Most high schools don’t offer neuroscience classes, but Los Angeles area high school students can still learn about the brain. On Feb. 3, local teens converged on USC’s Health Sciences Campus for the Los Angeles Brain Bee, a day of exploration, networking and competition. The event, sponsored by the Society for Neuroscience and coordinated by the Zilkha Neurogenetic Institute (ZNI), the USC Mark and Mary Stevens Neuroimaging and Informatics Institute and UCLA’s Brain Research Institute, provided 60 aspiring neuroscientists with an opportunity to learn more about careers in the field and opportunities within higher education.
“The Brain Bee aims to interest high schoolers in the complexities of the brain, exploring multiple aspects of this complicated organ, which influences everything we do,” said Berislav Zlokovic, MD, PhD, chair and professor of physiology and neuroscience at the Keck School of Medicine of USC, Mary Hayley and Selim Zilkha Chair in Alzheimer’s Disease Research and director of ZNI. “Many of the participants go on to study neuroscience and choose careers in teaching or industry.”
In partnership with the student-run InterAxon group from UCLA, USC volunteers from labs across both campuses organized and ran the event. The University of California, Irvine, and Los Angeles Community College provided additional support.
“This was the tenth year that we’ve co-organized this event with UCLA and we’re happy to bring on new partners each year from across the Southland. With all of the hands-on activities, the kids learn a lot and meet experts in the field, while sharing a fun day with their families,” said David Warren, ZNI’s director of operations, who primarily credits his colleague Amy Nelson, PhD, postdoctoral scholar – research associate at the Keck School, for helping orchestrate this year’s event.
The 2018 Brain Bee began with a written examination and an anatomy practicum, which tested students’ knowledge of anatomical structures, brain functions and dysfunctions, research techniques and medical technology. Next, competitors and their parents had the opportunity to attend a panel discussion with neuroscience faculty, graduate and undergraduate students to learn more about education and career options.
To kick off the afternoon activities, students rotated through stations where they performed sheep brain and eye dissections, observed MRI in action and explored brain computer interfaces, to name a few.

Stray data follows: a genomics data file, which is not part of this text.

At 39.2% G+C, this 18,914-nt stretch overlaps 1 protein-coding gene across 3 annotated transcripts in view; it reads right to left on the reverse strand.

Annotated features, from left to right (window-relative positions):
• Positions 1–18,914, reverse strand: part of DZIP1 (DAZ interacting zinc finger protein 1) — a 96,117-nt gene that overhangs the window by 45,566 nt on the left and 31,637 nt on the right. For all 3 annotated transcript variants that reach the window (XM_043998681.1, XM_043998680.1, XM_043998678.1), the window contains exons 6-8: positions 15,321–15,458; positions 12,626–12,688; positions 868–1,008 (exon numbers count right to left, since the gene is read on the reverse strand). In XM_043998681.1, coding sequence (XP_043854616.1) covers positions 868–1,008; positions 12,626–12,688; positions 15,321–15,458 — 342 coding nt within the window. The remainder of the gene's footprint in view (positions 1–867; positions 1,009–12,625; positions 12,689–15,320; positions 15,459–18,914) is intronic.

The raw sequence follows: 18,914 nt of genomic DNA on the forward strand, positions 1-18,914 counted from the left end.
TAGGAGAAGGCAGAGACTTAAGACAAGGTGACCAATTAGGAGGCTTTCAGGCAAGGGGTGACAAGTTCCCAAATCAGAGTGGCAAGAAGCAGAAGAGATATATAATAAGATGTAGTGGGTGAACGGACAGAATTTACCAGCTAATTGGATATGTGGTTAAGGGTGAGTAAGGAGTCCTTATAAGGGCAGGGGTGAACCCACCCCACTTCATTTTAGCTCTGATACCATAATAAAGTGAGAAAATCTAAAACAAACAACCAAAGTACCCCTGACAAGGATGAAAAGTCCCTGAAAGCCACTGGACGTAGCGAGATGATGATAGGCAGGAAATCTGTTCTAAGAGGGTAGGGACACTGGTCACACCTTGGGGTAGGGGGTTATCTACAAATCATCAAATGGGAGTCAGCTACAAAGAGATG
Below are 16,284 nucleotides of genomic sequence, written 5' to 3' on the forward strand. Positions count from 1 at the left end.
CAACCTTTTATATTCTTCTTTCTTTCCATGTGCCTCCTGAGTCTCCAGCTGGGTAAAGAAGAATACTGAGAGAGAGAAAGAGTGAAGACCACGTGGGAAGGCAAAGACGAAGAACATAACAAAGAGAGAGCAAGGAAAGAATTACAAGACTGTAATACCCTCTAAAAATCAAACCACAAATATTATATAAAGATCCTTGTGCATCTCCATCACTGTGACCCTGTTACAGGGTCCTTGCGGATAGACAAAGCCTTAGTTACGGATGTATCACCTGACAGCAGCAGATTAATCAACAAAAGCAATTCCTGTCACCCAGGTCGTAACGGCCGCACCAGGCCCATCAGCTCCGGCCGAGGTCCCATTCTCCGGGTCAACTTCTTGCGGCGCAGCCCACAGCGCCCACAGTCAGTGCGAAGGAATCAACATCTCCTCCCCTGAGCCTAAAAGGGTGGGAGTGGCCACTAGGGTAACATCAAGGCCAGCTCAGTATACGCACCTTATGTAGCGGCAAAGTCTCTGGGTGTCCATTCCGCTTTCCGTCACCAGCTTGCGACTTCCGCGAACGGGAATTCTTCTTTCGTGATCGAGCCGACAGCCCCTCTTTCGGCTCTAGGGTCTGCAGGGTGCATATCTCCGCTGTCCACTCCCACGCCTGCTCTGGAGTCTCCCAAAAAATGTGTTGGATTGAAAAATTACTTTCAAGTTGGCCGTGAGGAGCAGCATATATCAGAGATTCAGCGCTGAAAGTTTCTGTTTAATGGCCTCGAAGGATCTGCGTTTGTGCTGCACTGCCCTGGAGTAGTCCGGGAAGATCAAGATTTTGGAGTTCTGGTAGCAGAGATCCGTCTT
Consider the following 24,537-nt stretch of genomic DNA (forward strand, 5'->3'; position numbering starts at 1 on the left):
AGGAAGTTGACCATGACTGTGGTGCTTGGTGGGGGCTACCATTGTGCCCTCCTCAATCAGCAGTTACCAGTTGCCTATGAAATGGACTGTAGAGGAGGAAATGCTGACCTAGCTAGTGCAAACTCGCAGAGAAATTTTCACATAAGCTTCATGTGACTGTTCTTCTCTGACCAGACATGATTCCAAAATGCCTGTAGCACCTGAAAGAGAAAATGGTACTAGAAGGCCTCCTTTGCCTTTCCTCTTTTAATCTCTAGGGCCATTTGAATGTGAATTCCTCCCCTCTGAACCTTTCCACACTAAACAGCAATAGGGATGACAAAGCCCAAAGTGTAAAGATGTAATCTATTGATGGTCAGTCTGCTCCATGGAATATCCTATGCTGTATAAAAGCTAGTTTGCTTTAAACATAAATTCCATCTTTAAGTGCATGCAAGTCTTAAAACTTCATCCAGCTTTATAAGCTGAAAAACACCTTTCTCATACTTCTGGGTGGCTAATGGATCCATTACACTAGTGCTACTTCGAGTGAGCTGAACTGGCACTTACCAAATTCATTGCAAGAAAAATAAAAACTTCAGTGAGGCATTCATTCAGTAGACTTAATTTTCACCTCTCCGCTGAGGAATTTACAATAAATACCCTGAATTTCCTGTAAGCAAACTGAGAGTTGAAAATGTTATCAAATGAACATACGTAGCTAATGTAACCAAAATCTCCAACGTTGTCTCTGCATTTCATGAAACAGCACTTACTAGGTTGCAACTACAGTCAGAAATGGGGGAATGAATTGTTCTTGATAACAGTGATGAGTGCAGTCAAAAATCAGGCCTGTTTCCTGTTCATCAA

Dominique Duncan, PhD and Tyler Ard, PhD, both assistant professors at the Keck School, gave presentations highlighting novel uses of cinematography and virtual reality (VR) in neuroscience. Duncan spoke about her use of VR to streamline neuroimaging analyses, as well as her research on epilepsy and seizures; she currently supports the USC Stevens Neuroimaging and Informatics Institute in a multicenter study aimed at developing a treatment, cure or prevention strategy for post-traumatic epilepsy.
Using a clip from the Harry Potter series, Ard discussed how a graphical technique called particle rendering — originally developed for the cinema industry — has been repurposed by neuroscientists to visualize MRI data using millions of tiny dots. The technique can help researchers better map connections in the brain and detect subtle abnormalities in blood flow.
Qualifying for nationals
The event concluded with the final stage of the competition: three fast-paced rounds of jeopardy for the 10 students who scored highest on the written and practical tests. Students selected from categories such as “Stress and Aging” and “Memory Molecules” and adeptly answered questions like “What is the metal ion that blocks the pore of the NMDA receptor?” (The answer is magnesium.)
The grand prize winner, Anish Natarajan, will receive an all-expenses-paid trip to Baltimore to participate in the National Brain Bee in March. A junior at Oak Park High School in Thousand Oaks, Natarajan said the brain has always fascinated him, “both because it’s the body’s control center and because of its philosophical ramifications,” for instance in terms of consciousness. After high school, he hopes to enter the neurology program at USC or UCLA and ultimately pursue a career in research.
“One of INI’s top priorities is to empower and train students of all ages, giving them the tools they need to pursue productive careers in neuroscience,” said Arthur W. Toga, PhD, Provost Professor of Ophthalmology, Neurology, Psychiatry and the Behavioral Sciences, Radiology and Engineering, Ghada Irani Chair in Neuroscience and director of the USC Stevens Institute for Neuroimaging and Informatics. “It was a pleasure to welcome such talented and driven competitors to the Brain Bee this year, and we look forward to continuing and expanding our outreach efforts in years to come.”